Seppuku and harakiri - unknown facts

Seppuku and Bushido - Samurai Code of Honor

Seppuku is part of the samurai honor code, the Bushido (武士道). He was taken quite seriously by the samurai at the time. They gave their lives to their master, they themselves did not accept failures. We saw that even today the Japanese like to keep a perfect pace in things, and they don't like failures.

'For a samurai, honoring the name of his family and ancestors is said through death in battle or duel, however, not necessarily. And failing, before his master, was the greatest dishonor for the warrior, who at last had no choice but to commit suicide. This is only possible by the standards that govern the samurai warrior through bushido. '

If the samurai did something dishonorable and did not perform the Seppuku. He would become one Ronin (浪人), a samurai without a master, and he would not find any other master who would hire him.

Seppuku and harakiri - unknown facts

Japanese who committed seppuku

Kusunoki Masashige (from 1294 to 1336). - Committed seppuku after the emperor he served ignored his advice during a war, which resulted in the loss of the battle.

Ōishi Kuranosuke Yoshio + 46 ronin were sentenced to commit seppuku after avenging the death of Asano Naganori. Asano Naganori himself committed harakiri for his failed attempt to kill Kira Yoshinaka at Edo Castle.

General Akashi Gidayu committed harakiri by his master, after he lost a battle in 1582. Adopted son of Miyamoto Musashi committed harakiri because of your lord's death.

In 1970, the renowned novelist Yukio Mishima and his followers committed harakiri while defending a political revolution against the postwar constitution. Embarrassed by the mockery, he marched to the general's office and committed seppuku.

In the 19th century, warriors killed French people for being hostile during their arrival in Sakai. The Captain of the Ship demanded compensation, of these 11 warriors committed seppuku, the scene was so horrible that the captain was unable to attend.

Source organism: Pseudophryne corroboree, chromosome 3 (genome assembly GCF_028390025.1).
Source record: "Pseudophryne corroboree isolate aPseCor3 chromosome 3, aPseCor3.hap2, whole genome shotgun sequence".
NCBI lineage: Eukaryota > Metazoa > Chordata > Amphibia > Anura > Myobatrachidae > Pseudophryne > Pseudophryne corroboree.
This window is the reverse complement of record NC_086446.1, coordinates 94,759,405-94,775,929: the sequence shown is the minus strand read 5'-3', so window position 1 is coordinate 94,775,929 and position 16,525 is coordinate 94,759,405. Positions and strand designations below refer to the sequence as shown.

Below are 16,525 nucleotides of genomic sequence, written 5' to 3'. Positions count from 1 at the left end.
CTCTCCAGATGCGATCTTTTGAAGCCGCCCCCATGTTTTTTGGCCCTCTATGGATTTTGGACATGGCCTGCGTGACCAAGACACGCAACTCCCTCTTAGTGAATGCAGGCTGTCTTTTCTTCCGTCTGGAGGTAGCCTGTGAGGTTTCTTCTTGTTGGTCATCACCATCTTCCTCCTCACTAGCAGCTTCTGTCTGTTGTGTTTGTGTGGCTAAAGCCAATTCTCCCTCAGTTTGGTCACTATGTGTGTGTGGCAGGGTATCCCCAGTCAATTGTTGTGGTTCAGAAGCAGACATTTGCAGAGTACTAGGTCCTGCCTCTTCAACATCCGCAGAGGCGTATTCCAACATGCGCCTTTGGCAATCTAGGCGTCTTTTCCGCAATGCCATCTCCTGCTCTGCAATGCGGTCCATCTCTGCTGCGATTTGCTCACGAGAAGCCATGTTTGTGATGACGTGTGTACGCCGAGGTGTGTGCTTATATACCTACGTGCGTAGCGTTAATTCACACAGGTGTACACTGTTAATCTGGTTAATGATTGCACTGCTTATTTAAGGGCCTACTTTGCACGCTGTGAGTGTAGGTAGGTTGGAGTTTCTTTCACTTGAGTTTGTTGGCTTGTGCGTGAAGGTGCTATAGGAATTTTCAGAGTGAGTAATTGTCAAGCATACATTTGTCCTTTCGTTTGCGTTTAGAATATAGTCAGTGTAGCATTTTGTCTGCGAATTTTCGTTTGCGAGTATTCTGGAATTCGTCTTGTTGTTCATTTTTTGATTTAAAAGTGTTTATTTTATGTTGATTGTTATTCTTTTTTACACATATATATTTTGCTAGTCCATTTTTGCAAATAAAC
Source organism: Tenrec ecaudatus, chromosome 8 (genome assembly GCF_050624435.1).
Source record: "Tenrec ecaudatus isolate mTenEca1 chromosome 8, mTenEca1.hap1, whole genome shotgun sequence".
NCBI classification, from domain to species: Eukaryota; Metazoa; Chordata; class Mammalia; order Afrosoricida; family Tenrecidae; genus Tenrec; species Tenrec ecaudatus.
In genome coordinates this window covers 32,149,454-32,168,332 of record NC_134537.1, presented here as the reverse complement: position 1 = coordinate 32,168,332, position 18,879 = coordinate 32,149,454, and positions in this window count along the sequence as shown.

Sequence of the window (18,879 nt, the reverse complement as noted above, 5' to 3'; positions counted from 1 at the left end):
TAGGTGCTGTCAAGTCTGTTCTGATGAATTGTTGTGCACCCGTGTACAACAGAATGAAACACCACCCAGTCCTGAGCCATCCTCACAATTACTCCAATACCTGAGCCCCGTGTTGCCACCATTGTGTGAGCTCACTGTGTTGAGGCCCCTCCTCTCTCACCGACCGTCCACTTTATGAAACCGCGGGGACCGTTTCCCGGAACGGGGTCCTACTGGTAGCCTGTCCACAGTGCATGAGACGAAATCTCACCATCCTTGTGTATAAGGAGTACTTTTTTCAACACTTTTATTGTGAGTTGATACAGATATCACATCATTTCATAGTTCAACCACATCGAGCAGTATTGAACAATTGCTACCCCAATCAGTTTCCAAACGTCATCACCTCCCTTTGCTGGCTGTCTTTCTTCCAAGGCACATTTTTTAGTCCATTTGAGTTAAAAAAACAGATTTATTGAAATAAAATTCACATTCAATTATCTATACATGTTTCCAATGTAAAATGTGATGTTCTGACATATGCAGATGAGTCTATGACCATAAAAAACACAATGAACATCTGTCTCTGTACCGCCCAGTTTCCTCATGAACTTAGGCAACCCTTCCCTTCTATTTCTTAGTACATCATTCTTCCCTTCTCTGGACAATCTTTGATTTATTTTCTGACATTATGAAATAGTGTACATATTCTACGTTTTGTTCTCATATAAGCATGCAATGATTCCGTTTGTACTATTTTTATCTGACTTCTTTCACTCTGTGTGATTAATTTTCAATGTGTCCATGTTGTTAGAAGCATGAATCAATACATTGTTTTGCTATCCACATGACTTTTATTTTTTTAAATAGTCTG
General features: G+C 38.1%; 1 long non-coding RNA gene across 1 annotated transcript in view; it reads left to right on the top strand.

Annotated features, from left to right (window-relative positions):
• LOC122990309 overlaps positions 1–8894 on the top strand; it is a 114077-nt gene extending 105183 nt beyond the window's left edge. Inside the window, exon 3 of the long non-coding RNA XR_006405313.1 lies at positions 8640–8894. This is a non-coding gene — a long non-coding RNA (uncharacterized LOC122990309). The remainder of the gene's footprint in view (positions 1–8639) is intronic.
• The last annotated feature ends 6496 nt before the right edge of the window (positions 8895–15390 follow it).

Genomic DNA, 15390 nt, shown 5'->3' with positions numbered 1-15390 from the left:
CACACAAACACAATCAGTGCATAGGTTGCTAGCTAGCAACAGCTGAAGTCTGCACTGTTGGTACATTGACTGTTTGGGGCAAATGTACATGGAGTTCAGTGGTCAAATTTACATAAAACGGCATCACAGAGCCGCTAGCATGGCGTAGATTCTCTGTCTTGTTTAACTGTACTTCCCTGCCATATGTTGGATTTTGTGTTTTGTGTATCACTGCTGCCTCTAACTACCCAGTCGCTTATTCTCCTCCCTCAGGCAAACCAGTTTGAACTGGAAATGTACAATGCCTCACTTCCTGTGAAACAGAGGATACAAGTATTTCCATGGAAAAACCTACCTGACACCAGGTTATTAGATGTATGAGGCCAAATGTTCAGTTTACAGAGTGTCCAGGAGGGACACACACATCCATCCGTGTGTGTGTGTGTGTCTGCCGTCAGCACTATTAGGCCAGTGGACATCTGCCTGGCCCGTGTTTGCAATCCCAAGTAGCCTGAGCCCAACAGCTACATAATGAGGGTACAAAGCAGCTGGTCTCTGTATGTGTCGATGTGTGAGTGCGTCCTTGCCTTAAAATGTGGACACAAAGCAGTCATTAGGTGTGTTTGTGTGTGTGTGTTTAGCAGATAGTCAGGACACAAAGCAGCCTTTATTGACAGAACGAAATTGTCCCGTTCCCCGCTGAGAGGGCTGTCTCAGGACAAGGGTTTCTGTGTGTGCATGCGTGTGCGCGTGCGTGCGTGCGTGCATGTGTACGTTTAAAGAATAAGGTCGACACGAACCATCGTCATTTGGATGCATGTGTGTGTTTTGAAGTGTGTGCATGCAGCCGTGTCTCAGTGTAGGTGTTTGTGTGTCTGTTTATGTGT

Seppuku and harakiri - unknown facts

Jumonji Giri - No cuts on the head

Isn't Seppuku unpleasant enough for you? There is an alternative version called girum jumonji where there is no beheading. That is, you just cut your belly in the traditional way and bleed to death.

Admiral Takijiro Onishi, responsible for the kamikazi races in World War II, killed himself that way with Japan's surrender. He took 15 hours to die.

General Nogi also committed jumonji giri in 1912 and was so unconditional that he completely buttoned his military uniform over his wounds before waiting for the end.

How did Seppuko Influence Japan?

It is very common to see references to seppuku in anime and manga, I remember that in Love Hina, and other anime that have eluded me now. 

And how not to mention the film 47 Ronin, despite the unrealities, it was a tragic end, the seppuku, it was quite sad. I made an image highlighting some references in anime and film. See if they recognize each other.

Seppuku and harakiri - unknown facts

We can certainly say that the culture of suicide in Japan had a lot of influence from Seppuku or Harakiri. Even though the rate has dropped in the past 30 years, suicides in Japan have surpassed 20,000. Was Seppuku responsible?

Another great example is the kamikazes in World War II. We realized that both the seppuku regarding the honor of the samurai, influenced culturally Japan today.

Unfortunately thousands of Japanese people commit suicide for dishonorable reasons. However, they maintain their loyalty and take all work and life seriously, value things and try their best, to the point of being ashamed.

To end this article, we will leave some videos showing the Seppuku process. If you liked the article, share and leave your comments. Thank you and see you next time!